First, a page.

Small Batch Peach Jam
Originally published August 26, 2020. Updated on 6/24/2021
Sometimes, I am in the mood for jam. Not often, mind you, as I don’t regularly eat bread anymore... but sometimes.
Last year, it was as we were picking cherries in a local orchard. The craving hit, we got home, and I banged out a single jar of beautiful cherry jam with calamansi juice. Ooooh, it was good!
The thing is, the timing of “I’m craving jam” doesn’t always coincide with “I have the spoons to dedicate to a full day of canning”.
Luckily, small batch jams are a thing. In this case, I came up with a Small Batch Peach Jam.
Oh, it hit the spot... and only took about an hour to make! This made one jam jar worth of jam, which should last 3 weeks in the fridge - the perfect size for us. And really... more fruits are coming in season - pears and apples - so only having a small amount frees us up to add MORE “small amounts” of different jams, as we go!
Anyway, let’s talk about making this Small Batch Peach Jam, specifically:
Before we get going with the recipe, I’d like to discuss the (very few) ingredients:
Use fresh freestone peaches, as ripe as you can get them. You want them ripe enough that they’re a royal pain to use a vegetable peeler on.
If they’re REALLY ripe, sometimes you can just pick the skins off, with no preparation.
Otherwise, you can blanch them.
Blanching Peaches for Peeling
- Cut a small “X” in the peach skin, for each peach you’re looking to blanch.
- Carefully drop them in a pot of boiling water for 15 seconds, or until you can see the skin peeling back from the cut marks.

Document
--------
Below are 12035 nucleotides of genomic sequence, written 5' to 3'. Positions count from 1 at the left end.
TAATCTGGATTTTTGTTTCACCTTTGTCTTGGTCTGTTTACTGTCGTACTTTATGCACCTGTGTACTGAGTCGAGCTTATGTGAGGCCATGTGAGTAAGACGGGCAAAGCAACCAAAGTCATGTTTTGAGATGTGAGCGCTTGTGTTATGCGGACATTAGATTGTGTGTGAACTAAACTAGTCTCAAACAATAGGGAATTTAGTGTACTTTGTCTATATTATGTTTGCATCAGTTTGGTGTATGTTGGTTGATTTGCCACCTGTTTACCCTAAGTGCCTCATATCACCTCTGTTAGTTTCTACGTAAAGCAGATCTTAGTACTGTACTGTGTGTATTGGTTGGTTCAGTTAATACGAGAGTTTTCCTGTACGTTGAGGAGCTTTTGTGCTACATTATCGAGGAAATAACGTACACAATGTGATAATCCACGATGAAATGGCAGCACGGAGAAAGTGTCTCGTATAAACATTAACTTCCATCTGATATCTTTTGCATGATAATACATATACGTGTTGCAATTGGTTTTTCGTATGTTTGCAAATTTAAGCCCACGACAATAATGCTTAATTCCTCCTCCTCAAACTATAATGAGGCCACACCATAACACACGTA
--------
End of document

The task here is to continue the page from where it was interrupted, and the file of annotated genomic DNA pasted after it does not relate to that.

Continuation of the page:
- Remove from the boiling water, dump them in a big bowl of ice and water for 30 seconds.
- Use your fingers to peel the skin off the peaches.
To be honest, I usually just use the vegetable peeler and curse while I make a mess. Your mileage may vary 🙂
Either way, I really do recommend removing the skins for this jam, as leaving the skins on gives it a weird texture and doesn’t look as nice.
Use plain white granulated sugar for this - other varieties of sugar will overpower the peach flavour, IMHO. Also, I don’t like the way it looks when you use brown sugar - just not as appetizing.
I like honey with peaches, and I like the flavour that a little bit of honey brings to this jam. It’s subtle, but nice. If you don’t want to use honey, just replace it with the same amount of sugar.
LOL just kidding. I made this recipe for the times when I just want a bit of jam, and don’t want the hassle of making jam. Making jam can be a big ordeal, to be honest, and I wanted this nice and simple.